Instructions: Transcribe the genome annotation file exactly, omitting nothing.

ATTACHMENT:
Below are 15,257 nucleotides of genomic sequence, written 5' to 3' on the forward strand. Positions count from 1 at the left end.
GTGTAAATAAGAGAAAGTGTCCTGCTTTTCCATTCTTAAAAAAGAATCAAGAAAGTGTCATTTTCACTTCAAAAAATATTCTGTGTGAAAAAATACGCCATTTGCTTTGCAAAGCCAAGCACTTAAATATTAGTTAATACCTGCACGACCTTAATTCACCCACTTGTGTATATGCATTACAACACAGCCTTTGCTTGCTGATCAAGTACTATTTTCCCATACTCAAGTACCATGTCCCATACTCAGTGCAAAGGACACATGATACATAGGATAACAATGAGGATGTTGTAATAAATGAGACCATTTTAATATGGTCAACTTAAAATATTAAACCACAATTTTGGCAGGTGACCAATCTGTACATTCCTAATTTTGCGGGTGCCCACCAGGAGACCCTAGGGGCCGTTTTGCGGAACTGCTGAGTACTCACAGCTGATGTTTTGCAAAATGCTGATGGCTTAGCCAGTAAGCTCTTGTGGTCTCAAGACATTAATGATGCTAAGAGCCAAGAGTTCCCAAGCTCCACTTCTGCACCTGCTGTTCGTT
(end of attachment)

Below are 15,257 nucleotides of genomic sequence, written 5' to 3' on the forward strand. Positions count from 1 at the left end.
GTGTAAATAAGAGAAAGTGTCCTGCTTTTCCATTCTTAAAAAAGAATCAAGAAAGTGTCATTTTCACTTCAAAAAATATTCTGTGTGAAAAAATACGCCATTTGCTTTGCAAAGCCAAGCACTTAAATATTAGTTAATACCTGCACGACCTTAATTCACCCACTTGTGTATATGCATTACAACACAGCCTTTGCTTGCTGATCAAGTACTATTTTCCCATACTCAAGTACCATGTCCCATACTCAGTGCAAAGGACACATGATACATAGGATAACAATGAGGATGTTGTAATAAATGAGACCATTTTAATATGGTCAACTTAAAATATTAAACCACAATTTTGGCAGGTGACCAATCTGTACATTCCTAATTTTGCGGGTGCCCACCAGGAGACCCTAGGGGCCGTTTTGCGGAACTGCTGAGTACTCACAGCTGATGTTTTGCAAAATGCTGATGGCTTAGCCAGTAAGCTCTTGTGGTCTCAAGACATTAATGATGCTAAGAGCCAAGAGTTCCCAAGCTCCACTTCTGCACCTGCTGTTCGTT